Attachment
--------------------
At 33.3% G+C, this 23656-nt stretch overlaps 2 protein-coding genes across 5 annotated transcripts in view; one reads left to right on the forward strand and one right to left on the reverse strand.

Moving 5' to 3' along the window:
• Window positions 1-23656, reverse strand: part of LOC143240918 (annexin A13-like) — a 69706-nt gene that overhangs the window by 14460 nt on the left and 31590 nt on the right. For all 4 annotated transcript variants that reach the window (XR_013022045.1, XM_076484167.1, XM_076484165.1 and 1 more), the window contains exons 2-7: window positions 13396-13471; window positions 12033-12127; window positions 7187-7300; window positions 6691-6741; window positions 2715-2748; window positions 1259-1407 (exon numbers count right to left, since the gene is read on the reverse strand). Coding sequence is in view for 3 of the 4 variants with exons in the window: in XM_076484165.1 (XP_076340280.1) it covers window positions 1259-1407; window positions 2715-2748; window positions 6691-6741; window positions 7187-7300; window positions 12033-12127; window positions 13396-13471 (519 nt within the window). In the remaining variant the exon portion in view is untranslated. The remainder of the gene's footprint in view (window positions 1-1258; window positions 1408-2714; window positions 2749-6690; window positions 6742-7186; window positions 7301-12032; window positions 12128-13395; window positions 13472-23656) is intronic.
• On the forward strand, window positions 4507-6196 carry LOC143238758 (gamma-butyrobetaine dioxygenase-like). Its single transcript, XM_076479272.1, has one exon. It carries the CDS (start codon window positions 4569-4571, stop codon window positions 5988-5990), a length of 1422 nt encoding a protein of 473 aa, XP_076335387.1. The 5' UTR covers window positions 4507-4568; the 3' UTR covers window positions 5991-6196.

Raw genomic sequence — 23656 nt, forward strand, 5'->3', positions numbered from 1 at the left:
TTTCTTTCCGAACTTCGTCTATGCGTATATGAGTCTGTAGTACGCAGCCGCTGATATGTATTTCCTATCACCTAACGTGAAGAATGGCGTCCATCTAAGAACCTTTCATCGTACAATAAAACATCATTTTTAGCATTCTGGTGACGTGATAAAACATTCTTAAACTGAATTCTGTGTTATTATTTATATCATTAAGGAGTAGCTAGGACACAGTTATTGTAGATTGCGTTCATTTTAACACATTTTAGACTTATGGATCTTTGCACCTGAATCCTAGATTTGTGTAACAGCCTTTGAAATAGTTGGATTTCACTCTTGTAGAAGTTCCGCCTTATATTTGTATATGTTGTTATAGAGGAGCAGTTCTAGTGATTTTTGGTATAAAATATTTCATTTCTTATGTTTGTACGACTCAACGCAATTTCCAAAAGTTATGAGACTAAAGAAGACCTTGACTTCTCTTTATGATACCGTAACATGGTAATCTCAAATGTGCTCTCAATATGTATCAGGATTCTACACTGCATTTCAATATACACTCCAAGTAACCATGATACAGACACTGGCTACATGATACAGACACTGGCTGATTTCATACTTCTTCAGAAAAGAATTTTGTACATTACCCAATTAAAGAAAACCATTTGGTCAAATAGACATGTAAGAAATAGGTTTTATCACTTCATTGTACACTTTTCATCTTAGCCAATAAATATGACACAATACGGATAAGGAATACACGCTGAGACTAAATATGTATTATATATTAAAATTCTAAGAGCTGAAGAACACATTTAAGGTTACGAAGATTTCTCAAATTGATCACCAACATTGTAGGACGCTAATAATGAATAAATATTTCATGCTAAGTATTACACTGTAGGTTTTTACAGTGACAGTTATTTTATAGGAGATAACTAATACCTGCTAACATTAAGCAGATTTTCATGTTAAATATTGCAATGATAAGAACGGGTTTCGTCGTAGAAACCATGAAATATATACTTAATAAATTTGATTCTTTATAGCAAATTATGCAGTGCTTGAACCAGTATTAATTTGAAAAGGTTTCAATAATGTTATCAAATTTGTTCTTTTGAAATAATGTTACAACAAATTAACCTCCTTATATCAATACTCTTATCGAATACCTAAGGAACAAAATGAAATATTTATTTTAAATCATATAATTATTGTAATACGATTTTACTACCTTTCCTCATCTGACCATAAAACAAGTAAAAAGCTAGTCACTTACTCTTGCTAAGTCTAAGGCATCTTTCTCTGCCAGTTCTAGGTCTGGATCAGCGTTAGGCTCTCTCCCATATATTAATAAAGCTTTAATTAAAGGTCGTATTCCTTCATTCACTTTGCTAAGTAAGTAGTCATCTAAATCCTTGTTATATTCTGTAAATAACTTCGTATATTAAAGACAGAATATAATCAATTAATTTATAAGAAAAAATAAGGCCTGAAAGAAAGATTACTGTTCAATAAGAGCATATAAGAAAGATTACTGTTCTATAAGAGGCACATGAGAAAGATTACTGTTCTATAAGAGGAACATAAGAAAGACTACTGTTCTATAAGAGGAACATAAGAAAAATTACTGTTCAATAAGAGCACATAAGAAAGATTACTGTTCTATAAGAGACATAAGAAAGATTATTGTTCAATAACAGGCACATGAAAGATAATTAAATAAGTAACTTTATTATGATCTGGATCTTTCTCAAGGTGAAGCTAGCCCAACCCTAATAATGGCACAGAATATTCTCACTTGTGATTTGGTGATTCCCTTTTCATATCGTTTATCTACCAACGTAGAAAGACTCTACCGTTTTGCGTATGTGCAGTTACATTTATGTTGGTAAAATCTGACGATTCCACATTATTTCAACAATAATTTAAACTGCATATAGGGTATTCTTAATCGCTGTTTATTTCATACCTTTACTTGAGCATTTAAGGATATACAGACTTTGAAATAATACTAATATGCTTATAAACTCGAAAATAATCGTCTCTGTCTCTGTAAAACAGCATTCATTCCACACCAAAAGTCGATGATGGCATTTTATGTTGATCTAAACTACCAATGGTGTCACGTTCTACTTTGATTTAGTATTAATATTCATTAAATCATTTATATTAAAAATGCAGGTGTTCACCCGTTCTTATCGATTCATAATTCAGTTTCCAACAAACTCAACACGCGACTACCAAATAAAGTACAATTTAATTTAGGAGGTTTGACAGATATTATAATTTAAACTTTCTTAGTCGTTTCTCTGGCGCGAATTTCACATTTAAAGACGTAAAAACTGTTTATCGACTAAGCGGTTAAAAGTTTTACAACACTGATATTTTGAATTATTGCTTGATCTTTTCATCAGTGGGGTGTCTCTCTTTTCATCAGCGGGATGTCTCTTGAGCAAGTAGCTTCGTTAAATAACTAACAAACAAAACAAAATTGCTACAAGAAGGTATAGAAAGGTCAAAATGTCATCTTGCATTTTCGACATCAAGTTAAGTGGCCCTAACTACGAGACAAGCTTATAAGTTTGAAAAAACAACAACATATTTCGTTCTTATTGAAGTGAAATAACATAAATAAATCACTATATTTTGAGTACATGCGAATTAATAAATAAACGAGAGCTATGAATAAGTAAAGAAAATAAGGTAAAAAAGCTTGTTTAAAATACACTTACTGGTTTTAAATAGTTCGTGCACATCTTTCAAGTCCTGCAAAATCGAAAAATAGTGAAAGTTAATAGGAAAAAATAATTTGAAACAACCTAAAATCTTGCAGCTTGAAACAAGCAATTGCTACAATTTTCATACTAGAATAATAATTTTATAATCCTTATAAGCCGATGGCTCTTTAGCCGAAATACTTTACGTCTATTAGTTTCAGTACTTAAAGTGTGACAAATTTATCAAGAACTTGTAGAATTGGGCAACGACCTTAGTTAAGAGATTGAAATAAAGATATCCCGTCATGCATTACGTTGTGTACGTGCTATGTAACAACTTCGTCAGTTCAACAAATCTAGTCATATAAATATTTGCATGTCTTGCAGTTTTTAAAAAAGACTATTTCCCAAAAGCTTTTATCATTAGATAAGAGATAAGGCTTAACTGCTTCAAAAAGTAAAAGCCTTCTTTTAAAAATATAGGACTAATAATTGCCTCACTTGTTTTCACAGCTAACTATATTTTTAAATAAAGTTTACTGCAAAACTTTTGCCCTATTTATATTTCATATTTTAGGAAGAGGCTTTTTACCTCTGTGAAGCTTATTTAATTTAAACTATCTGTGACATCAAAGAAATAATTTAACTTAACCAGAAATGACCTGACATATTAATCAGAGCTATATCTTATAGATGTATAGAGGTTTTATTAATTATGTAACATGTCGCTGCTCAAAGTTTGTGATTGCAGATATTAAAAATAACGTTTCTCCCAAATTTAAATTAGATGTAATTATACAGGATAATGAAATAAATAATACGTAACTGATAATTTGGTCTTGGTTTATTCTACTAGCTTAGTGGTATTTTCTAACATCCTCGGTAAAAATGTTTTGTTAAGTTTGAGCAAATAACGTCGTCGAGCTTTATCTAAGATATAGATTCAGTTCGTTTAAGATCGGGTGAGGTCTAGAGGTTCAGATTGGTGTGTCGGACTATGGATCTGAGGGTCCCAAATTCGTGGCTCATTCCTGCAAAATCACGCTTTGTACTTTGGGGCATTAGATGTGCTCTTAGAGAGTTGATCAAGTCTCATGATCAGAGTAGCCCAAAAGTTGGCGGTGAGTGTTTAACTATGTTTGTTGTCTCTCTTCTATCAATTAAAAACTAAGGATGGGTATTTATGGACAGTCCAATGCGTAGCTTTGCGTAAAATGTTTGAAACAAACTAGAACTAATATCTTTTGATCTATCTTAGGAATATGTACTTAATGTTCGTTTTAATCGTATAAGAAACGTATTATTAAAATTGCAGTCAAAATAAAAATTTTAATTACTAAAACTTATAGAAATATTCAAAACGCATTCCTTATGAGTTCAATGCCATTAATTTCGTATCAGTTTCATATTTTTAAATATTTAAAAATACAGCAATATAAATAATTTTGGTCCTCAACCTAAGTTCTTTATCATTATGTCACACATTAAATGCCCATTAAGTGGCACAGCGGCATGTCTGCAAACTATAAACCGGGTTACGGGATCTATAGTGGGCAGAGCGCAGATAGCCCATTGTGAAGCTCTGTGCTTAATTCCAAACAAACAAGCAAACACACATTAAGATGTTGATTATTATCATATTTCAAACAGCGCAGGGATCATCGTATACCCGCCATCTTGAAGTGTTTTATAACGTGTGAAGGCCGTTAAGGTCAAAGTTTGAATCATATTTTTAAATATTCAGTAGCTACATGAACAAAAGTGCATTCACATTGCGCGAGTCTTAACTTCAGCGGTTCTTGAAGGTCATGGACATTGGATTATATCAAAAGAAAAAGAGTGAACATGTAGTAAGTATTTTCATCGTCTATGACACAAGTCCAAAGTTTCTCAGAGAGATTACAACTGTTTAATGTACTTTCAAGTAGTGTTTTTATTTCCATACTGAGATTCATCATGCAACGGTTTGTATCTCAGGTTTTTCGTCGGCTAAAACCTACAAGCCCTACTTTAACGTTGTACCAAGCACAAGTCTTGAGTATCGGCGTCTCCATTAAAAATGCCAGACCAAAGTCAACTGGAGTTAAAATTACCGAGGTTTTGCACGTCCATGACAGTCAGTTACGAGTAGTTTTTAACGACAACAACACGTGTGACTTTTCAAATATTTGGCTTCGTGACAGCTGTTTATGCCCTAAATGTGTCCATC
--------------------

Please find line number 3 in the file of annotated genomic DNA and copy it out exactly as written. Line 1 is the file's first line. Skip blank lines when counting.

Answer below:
• Window positions 1-23656, reverse strand: part of LOC143240918 (annexin A13-like) — a 69706-nt gene that overhangs the window by 14460 nt on the left and 31590 nt on the right. For all 4 annotated transcript variants that reach the window (XR_013022045.1, XM_076484167.1, XM_076484165.1 and 1 more), the window contains exons 2-7: window positions 13396-13471; window positions 12033-12127; window positions 7187-7300; window positions 6691-6741; window positions 2715-2748; window positions 1259-1407 (exon numbers count right to left, since the gene is read on the reverse strand). Coding sequence is in view for 3 of the 4 variants with exons in the window: in XM_076484165.1 (XP_076340280.1) it covers window positions 1259-1407; window positions 2715-2748; window positions 6691-6741; window positions 7187-7300; window positions 12033-12127; window positions 13396-13471 (519 nt within the window). In the remaining variant the exon portion in view is untranslated. The remainder of the gene's footprint in view (window positions 1-1258; window positions 1408-2714; window positions 2749-6690; window positions 6742-7186; window positions 7301-12032; window positions 12128-13395; window positions 13472-23656) is intronic.